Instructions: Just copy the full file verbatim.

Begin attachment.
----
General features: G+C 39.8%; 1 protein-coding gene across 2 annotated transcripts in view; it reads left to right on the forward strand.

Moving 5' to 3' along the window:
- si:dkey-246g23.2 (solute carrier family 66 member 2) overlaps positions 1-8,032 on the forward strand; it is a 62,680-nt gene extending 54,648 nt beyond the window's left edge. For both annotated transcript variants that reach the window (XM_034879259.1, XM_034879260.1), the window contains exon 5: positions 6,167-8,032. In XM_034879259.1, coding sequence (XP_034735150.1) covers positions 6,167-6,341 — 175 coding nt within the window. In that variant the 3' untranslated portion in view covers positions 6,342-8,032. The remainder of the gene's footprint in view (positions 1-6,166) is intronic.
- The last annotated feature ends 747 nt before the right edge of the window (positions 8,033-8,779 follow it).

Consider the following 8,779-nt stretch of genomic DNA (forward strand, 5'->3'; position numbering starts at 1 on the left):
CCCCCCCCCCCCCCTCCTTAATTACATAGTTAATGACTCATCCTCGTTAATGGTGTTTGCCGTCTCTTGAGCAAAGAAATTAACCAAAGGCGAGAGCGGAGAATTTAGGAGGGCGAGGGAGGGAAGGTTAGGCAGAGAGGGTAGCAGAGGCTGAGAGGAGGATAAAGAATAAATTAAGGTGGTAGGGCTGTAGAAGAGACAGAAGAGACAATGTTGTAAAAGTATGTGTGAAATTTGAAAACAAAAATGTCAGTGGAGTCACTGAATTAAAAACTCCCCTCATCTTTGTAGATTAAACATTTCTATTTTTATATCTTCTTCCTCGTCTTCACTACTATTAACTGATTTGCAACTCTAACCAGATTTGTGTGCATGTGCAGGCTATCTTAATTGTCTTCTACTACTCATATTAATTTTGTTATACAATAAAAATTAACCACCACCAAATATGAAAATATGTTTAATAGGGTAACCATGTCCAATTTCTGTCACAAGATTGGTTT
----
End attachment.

General features: G+C 39.8%; 1 protein-coding gene across 2 annotated transcripts in view; it reads left to right on the forward strand.

Moving 5' to 3' along the window:
- si:dkey-246g23.2 (solute carrier family 66 member 2) overlaps positions 1-8,032 on the forward strand; it is a 62,680-nt gene extending 54,648 nt beyond the window's left edge. For both annotated transcript variants that reach the window (XM_034879259.1, XM_034879260.1), the window contains exon 5: positions 6,167-8,032. In XM_034879259.1, coding sequence (XP_034735150.1) covers positions 6,167-6,341 — 175 coding nt within the window. In that variant the 3' untranslated portion in view covers positions 6,342-8,032. The remainder of the gene's footprint in view (positions 1-6,166) is intronic.
- The last annotated feature ends 747 nt before the right edge of the window (positions 8,033-8,779 follow it).

Consider the following 8,779-nt stretch of genomic DNA (forward strand, 5'->3'; position numbering starts at 1 on the left):
CCCCCCCCCCCCCCTCCTTAATTACATAGTTAATGACTCATCCTCGTTAATGGTGTTTGCCGTCTCTTGAGCAAAGAAATTAACCAAAGGCGAGAGCGGAGAATTTAGGAGGGCGAGGGAGGGAAGGTTAGGCAGAGAGGGTAGCAGAGGCTGAGAGGAGGATAAAGAATAAATTAAGGTGGTAGGGCTGTAGAAGAGACAGAAGAGACAATGTTGTAAAAGTATGTGTGAAATTTGAAAACAAAAATGTCAGTGGAGTCACTGAATTAAAAACTCCCCTCATCTTTGTAGATTAAACATTTCTATTTTTATATCTTCTTCCTCGTCTTCACTACTATTAACTGATTTGCAACTCTAACCAGATTTGTGTGCATGTGCAGGCTATCTTAATTGTCTTCTACTACTCATATTAATTTTGTTATACAATAAAAATTAACCACCACCAAATATGAAAATATGTTTAATAGGGTAACCATGTCCAATTTCTGTCACAAGATTGGTTT